Scholars, staff, parents, and friends then marched through the neighborhood, holding up their posters, balloons, and lanterns, chanting, “Lights on After School” as they walked the nearby streets. Children in grades 2-5 hung the lanterns up around the school after the parade, and kindergartners and first-graders sent balloons up in the air while the entire program watched and chanted. About 250 people participated, and it was clearly a highlight. (When asked his favorite part of the event, first-grader Eisani didn’t hesitate to answer, “When the balloons were going up and we got to walk around the school doing our chants for the parade!”)

Fifth graders at the Jackie Robinson School marching and chanting during the parade.

There was also a parent fair that served as a networking opportunity for parents to connect and support each other.

Lights On Afterschool also provided a unique opportunity to shine a spotlight on our middle school programs, since afterschool plays a crucial role for that age group, keeping them off the streets and into positive activities after school and over the summer.

At SONYC I.S. 237, Lights On After School focused on hands-on activities in which parents and their middle-schoolers participated alongside teachers, giving families the chance to experience a day in the life.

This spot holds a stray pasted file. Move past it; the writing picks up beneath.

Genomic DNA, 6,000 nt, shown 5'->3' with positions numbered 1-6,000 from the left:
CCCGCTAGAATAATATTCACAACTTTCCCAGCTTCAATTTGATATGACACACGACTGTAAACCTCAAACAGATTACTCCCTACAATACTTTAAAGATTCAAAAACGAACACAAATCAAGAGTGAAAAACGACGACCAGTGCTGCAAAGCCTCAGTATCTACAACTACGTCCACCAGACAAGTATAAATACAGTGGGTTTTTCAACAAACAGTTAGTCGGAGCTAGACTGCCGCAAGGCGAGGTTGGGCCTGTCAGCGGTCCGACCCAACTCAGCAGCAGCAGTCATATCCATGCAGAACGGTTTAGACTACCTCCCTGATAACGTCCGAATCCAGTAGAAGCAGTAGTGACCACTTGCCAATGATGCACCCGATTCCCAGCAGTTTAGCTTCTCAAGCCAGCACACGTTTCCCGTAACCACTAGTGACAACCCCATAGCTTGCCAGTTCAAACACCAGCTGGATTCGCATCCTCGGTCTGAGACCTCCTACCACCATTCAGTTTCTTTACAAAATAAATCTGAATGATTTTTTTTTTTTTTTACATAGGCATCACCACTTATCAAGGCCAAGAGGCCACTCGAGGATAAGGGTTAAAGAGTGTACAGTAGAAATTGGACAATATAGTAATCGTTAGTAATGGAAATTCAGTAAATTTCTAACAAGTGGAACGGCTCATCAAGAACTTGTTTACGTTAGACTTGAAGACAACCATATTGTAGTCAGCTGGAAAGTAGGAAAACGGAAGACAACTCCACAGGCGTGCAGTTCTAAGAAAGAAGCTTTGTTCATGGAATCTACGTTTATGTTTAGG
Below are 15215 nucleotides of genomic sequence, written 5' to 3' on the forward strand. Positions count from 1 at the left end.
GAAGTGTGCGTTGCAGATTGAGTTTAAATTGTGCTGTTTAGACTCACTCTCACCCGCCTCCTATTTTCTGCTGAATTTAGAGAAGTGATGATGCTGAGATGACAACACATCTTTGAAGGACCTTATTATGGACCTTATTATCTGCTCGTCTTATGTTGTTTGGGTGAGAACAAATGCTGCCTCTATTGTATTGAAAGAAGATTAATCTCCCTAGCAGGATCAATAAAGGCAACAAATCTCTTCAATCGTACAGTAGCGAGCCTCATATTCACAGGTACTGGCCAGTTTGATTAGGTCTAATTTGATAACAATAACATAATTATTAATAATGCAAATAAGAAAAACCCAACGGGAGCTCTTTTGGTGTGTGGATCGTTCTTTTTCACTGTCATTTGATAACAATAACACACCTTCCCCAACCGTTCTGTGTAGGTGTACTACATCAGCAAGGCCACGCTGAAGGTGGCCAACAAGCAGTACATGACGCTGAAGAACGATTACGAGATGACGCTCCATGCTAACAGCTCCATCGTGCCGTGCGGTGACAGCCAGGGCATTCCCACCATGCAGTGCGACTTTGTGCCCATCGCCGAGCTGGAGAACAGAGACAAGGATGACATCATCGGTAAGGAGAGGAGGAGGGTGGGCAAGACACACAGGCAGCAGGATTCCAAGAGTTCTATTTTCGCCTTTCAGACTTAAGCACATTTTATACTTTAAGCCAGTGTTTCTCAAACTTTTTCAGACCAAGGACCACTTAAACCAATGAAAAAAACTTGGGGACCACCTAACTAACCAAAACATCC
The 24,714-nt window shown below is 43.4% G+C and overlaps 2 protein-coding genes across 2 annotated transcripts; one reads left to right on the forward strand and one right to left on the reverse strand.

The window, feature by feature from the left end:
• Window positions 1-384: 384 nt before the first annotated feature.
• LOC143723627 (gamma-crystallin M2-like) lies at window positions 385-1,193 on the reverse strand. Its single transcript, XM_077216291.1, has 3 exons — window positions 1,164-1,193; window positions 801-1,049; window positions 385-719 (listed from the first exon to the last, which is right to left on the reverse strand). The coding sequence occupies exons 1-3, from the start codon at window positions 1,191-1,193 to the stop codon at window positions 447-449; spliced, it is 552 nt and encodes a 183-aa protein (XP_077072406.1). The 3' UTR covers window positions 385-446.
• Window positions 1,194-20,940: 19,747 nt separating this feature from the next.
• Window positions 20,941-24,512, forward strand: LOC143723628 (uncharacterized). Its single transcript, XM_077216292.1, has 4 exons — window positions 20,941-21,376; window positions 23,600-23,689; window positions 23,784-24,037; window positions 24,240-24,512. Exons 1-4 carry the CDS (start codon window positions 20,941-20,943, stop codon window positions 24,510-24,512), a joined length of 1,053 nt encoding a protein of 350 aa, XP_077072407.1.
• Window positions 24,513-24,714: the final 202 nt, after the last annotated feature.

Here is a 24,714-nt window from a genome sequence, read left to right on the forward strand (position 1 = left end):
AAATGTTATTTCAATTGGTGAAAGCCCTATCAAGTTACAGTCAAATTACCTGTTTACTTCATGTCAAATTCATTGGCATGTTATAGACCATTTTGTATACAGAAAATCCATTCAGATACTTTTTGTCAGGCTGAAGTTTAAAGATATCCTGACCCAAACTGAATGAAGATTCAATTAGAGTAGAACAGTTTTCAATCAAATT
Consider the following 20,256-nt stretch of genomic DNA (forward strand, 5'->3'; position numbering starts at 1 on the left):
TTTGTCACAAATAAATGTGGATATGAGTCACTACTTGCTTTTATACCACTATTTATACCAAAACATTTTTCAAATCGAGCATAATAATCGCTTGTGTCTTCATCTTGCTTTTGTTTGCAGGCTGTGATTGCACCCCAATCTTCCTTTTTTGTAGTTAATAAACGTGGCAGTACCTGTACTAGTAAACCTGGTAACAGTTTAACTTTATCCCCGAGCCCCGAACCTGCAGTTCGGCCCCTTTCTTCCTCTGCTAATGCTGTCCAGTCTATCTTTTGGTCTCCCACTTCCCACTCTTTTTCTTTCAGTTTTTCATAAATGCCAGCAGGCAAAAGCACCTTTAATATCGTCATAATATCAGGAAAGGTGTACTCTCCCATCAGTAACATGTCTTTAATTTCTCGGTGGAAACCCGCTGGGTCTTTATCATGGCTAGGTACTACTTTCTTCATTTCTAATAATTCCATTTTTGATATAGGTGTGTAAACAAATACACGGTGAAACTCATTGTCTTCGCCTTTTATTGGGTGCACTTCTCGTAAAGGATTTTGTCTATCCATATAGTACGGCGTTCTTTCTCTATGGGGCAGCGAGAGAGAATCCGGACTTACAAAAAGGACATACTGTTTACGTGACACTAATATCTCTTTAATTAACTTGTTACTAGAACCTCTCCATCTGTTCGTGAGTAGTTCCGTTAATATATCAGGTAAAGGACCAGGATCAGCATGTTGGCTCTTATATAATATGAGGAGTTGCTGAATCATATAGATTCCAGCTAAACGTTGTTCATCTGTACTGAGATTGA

Parents learned how to dribble a basketball in between cones, made their own slime using “spa science,” and learned how to play a chord on the guitar and beats on the drum. They engaged in Math Olympics (they had to solve a mixed equation obstacle), junior engineering (they had to create a caterpillar using only glue, sticks, rubber bands, and bottle caps), and an activity that illustrated the Steps to Success curriculum used in the program: a listening game that required parents to follow directions under pressure and understand how the game applies to skills needed in a job. A favorite activity of the night was an art lesson in which parents created a sunset by following instructions without knowing what they were painting. After the paintings were completed, the parents showed their drawings to their children, who had to guess what it was.

This banner and the light bulb were created by Spirit Team participants at SONYC I.S. 237. On top of the buildings are the names of all the activities we offer in the program. Participants wrote on the light bulbs what they liked most about afterschool and added lights.

The Child Center of NY’s afterschool programs serve thousands of children each year, providing a safe, fun, and educational environment in which children can spend the afterschool hours while parents work. We provide a meaningful connection to the school day, ensuring that children continue to learn after the school bell rings.